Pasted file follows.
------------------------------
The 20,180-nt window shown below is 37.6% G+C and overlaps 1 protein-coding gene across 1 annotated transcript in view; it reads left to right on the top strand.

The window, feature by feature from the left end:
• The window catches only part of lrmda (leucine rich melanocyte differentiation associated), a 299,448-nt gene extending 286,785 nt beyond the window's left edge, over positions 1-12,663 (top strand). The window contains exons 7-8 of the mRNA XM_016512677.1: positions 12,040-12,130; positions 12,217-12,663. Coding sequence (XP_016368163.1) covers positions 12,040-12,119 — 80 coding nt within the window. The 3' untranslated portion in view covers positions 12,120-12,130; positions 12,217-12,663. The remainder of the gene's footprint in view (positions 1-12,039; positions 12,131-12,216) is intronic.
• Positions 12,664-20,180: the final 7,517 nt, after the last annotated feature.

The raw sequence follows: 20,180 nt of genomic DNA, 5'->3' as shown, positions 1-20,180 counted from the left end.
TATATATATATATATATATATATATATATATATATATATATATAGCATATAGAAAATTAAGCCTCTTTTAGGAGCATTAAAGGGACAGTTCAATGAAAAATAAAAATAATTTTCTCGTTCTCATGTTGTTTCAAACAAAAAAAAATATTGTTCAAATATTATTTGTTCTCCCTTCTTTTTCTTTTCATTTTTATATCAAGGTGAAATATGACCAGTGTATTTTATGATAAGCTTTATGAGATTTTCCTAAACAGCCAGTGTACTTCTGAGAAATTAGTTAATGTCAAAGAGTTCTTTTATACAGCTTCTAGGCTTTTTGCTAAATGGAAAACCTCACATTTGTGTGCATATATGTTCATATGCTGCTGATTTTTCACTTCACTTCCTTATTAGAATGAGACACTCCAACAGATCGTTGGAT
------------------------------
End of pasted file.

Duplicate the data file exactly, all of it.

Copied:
The 20,180-nt window shown below is 37.6% G+C and overlaps 1 protein-coding gene across 1 annotated transcript in view; it reads left to right on the top strand.

The window, feature by feature from the left end:
• The window catches only part of lrmda (leucine rich melanocyte differentiation associated), a 299,448-nt gene extending 286,785 nt beyond the window's left edge, over positions 1-12,663 (top strand). The window contains exons 7-8 of the mRNA XM_016512677.1: positions 12,040-12,130; positions 12,217-12,663. Coding sequence (XP_016368163.1) covers positions 12,040-12,119 — 80 coding nt within the window. The 3' untranslated portion in view covers positions 12,120-12,130; positions 12,217-12,663. The remainder of the gene's footprint in view (positions 1-12,039; positions 12,131-12,216) is intronic.
• Positions 12,664-20,180: the final 7,517 nt, after the last annotated feature.

The raw sequence follows: 20,180 nt of genomic DNA, 5'->3' as shown, positions 1-20,180 counted from the left end.
TATATATATATATATATATATATATATATATATATATATATATAGCATATAGAAAATTAAGCCTCTTTTAGGAGCATTAAAGGGACAGTTCAATGAAAAATAAAAATAATTTTCTCGTTCTCATGTTGTTTCAAACAAAAAAAAATATTGTTCAAATATTATTTGTTCTCCCTTCTTTTTCTTTTCATTTTTATATCAAGGTGAAATATGACCAGTGTATTTTATGATAAGCTTTATGAGATTTTCCTAAACAGCCAGTGTACTTCTGAGAAATTAGTTAATGTCAAAGAGTTCTTTTATACAGCTTCTAGGCTTTTTGCTAAATGGAAAACCTCACATTTGTGTGCATATATGTTCATATGCTGCTGATTTTTCACTTCACTTCCTTATTAGAATGAGACACTCCAACAGATCGTTGGAT